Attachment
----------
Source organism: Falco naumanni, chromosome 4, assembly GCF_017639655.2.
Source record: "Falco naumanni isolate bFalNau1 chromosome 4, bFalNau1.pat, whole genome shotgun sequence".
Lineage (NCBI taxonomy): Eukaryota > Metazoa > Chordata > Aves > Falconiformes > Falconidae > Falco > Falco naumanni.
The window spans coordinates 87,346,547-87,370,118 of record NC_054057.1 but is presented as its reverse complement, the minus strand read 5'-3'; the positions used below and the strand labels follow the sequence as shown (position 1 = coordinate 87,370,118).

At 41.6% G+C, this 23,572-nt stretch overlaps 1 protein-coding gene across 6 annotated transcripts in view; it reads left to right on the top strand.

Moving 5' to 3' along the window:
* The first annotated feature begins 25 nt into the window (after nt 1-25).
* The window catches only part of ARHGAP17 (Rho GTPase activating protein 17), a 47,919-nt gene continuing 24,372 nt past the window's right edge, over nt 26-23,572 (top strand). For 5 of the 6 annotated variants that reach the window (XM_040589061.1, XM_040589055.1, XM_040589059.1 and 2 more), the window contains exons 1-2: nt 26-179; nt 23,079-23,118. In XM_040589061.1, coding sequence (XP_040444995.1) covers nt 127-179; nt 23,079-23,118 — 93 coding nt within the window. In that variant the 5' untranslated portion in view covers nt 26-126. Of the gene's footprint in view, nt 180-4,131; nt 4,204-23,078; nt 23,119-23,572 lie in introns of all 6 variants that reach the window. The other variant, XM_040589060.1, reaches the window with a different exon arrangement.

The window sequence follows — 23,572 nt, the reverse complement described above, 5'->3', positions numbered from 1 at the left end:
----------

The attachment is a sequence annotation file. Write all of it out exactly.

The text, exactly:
Source organism: Falco naumanni, chromosome 4, assembly GCF_017639655.2.
Source record: "Falco naumanni isolate bFalNau1 chromosome 4, bFalNau1.pat, whole genome shotgun sequence".
Lineage (NCBI taxonomy): Eukaryota > Metazoa > Chordata > Aves > Falconiformes > Falconidae > Falco > Falco naumanni.
The window spans coordinates 87,346,547-87,370,118 of record NC_054057.1 but is presented as its reverse complement, the minus strand read 5'-3'; the positions used below and the strand labels follow the sequence as shown (position 1 = coordinate 87,370,118).

At 41.6% G+C, this 23,572-nt stretch overlaps 1 protein-coding gene across 6 annotated transcripts in view; it reads left to right on the top strand.

Moving 5' to 3' along the window:
* The first annotated feature begins 25 nt into the window (after nt 1-25).
* The window catches only part of ARHGAP17 (Rho GTPase activating protein 17), a 47,919-nt gene continuing 24,372 nt past the window's right edge, over nt 26-23,572 (top strand). For 5 of the 6 annotated variants that reach the window (XM_040589061.1, XM_040589055.1, XM_040589059.1 and 2 more), the window contains exons 1-2: nt 26-179; nt 23,079-23,118. In XM_040589061.1, coding sequence (XP_040444995.1) covers nt 127-179; nt 23,079-23,118 — 93 coding nt within the window. In that variant the 5' untranslated portion in view covers nt 26-126. Of the gene's footprint in view, nt 180-4,131; nt 4,204-23,078; nt 23,119-23,572 lie in introns of all 6 variants that reach the window. The other variant, XM_040589060.1, reaches the window with a different exon arrangement.

The window sequence follows — 23,572 nt, the reverse complement described above, 5'->3', positions numbered from 1 at the left end: